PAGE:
Say your company processes 1,000 SST transactions a year and you have selected a technology partner that is working under the 30% ratio provided by SST.  Out of those 1,000, only 200 are non-taxable.  Under SST guidelines, your technology partner will charge you a fee for the 800 taxable transactions that they process for you but they cannot charge you a fee for the remaining 200 non-taxable transactions.

Alternatively, if you are processing 600 non-taxable transactions out of the 1,000, your technology partner may charge you a fee for all transactions processed by their system.

It is important that you clearly communicate your non-taxable transaction volume to your technology partner when you contract with them - even if you have to estimate that amount.  SST guidelines do allow for year one registrants to make a reasonable estimate of the amount of non-taxable transactions to be processed in order to assist the CSP in putting together the service agreement for you.

Finally, note that your technology partner will require that you make these statements in writing to them in order to comply with SST guidelines so be prepared to sign or draft a document that will detail where your business is voluntary or mandatory, as well as estimating the total amount of non-taxable transactions that will be processed by your partner in year one.

What are you selling?

While not directly related to the prices that you will pay technology partner, you will need to know about what you are selling in order for your partner to structure the more legal aspects of who bears what risk for tax decisions under audit.

Your technology partner will work with you to map your standard set of item numbers or SKUs to the tax matrix that they maintain for SST purposes.  It might help for you to review the SST defined items by reviewing Appendix E – Testing Process for CSP on the SST website.  The list of pre-defined SST SKUs begins on page 14 of this document and is standard for all technology partners certified under the agreement.

SST has worked hard to implement this standard group of items and, in general, have left the definition of those items broad enough to capture most products being sold.  By selecting a pre-defined SST SKU that most closely aligns to the products that you are selling, you and your technology partner will receive the most protection under audit for a tax decision that was incorrect due to state error in updating their taxability matrix.  Your technology partner is consistently notified by SST when the rules for these items changes so you will be assured that you are receiving the most recent information applicable to your business.

If for any reason you are unable to map your products to a pre-defined SST SKU, don’t worry.  Your technology partner will work with you to select a different SKU that will be used for tax decisions for your products.  By using a non-SST SKU, your partner may not be able to guarantee that the taxability decision being made for the products that you select will be upheld under audit and may force you to bear that risk should an audit assessment arise.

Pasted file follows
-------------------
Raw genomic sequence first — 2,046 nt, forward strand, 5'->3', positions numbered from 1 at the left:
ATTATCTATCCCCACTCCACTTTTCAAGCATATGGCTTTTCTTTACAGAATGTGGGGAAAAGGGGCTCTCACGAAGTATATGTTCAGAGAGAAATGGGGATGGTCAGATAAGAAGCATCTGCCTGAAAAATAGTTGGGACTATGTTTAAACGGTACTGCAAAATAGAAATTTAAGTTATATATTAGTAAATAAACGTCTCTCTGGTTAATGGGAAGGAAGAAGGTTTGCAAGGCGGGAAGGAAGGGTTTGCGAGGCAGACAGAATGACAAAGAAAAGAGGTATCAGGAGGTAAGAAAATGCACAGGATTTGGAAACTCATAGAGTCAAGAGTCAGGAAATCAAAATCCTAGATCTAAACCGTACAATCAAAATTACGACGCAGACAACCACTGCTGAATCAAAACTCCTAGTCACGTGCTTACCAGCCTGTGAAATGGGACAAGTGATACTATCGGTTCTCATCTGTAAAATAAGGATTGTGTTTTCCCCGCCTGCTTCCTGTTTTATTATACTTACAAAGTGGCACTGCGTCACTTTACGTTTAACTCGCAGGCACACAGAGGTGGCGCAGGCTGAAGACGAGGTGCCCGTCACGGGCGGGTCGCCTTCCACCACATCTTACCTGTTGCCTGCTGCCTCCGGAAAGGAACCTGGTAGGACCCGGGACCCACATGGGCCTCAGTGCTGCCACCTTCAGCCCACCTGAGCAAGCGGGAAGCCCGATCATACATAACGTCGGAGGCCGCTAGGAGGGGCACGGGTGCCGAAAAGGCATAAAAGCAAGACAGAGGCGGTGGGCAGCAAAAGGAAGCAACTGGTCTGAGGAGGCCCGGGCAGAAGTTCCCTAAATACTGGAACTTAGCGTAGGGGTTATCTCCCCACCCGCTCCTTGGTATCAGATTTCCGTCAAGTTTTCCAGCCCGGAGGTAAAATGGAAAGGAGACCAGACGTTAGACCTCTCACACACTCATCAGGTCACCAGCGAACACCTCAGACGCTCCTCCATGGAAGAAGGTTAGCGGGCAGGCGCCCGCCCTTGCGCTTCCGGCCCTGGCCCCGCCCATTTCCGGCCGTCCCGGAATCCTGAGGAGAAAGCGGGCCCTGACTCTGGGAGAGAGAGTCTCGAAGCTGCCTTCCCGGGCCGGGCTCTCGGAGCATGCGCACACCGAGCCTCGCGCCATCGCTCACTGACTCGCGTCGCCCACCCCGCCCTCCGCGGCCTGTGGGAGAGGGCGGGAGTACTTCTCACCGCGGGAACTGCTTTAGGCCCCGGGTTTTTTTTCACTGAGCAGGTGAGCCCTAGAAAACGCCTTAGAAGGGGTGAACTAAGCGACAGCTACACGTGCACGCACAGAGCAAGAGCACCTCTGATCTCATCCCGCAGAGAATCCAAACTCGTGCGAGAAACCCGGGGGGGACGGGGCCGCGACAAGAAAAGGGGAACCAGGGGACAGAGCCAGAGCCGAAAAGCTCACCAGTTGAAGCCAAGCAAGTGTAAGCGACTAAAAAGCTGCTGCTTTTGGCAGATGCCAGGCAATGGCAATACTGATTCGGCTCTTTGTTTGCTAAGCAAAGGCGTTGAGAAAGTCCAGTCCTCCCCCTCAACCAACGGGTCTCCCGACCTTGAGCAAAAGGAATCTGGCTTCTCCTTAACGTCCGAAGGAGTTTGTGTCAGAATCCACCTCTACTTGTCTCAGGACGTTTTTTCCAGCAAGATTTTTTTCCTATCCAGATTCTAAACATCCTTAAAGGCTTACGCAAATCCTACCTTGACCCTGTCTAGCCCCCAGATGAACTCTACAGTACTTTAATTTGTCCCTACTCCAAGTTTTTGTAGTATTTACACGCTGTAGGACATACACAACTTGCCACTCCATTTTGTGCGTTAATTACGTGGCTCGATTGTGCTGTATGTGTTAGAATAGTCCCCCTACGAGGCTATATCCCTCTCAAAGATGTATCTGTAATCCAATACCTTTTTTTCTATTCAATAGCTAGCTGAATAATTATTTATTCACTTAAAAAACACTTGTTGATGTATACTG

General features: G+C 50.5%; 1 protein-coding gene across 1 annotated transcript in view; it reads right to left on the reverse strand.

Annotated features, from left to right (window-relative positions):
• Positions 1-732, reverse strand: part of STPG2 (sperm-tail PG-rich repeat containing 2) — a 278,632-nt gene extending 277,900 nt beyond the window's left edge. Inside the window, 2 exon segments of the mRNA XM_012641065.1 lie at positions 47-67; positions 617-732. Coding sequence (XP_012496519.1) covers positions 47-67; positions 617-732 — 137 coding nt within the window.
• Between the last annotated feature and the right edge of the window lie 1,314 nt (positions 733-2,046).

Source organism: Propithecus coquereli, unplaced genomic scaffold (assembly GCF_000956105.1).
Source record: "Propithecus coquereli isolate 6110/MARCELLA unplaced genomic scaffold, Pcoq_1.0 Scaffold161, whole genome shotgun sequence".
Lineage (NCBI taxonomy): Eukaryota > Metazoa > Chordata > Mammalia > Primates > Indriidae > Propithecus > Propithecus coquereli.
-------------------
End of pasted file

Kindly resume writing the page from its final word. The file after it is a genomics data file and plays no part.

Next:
Similarly, your technology partner will work with you to map the items to corresponding SKUs for non-SST states as well.  Since SST items are generally broad definitions by nature, your technology partner may not have a corresponding SKU for you to use in non-SST states and may require that you select a more detailed SKU in their tax matrix if they are processing non-SST transactions for you.


At this point, you are pretty much ready to contract with your technology partner.  We have talked about the items that you need to consider from a business perspective leading up to contracting with your technology partner and we have reviewed 2 of the most critical items that you will need to provide your technology partner when you setting up your service agreement.

In the next installment, we will look more closely at how your technology partner will work with your accounting package to process sales tax in real time on your invoices including some things that you will want to consider about your accounting package leading up to your integration into your partner’s application.

BTW - In addition to our SST blog posts - don't forget to check these other Streamlined Sales Tax (SST) resource pages on

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2 Responses to SST Technology Partners: Understanding the Service Agmt.

  • Posted by Randy on August 24, 2012 6:58am:

    Dear Cory,
    Although we worked together and you taught me a lot about sales and use tax, I can't remember many of the laws.
    I am thinking of purchasing and reading this book for fun:
    Would you recommend this book?
    Is there another you might recommend, possibly in its place?
    Thank you,
    PS I hope all is going well.

    • Posted by Author photo of Cory BarwickCory Barwick on August 24, 2012 10:13am:

      Hope this finds you well and thanks for your interest.
      I cannot comment on the book that you link to but it does appear to get sounds reviews. The book that I always recommend if you are trying to gain a better understanding and working knowledge of sales tax would be Understanding and Managing Sales and Use Tax ( I personally own a copy and have gone to it many times.
      If you would like further recommendations, please feel to comment or e-mail myself or any of the other bloggers on this site.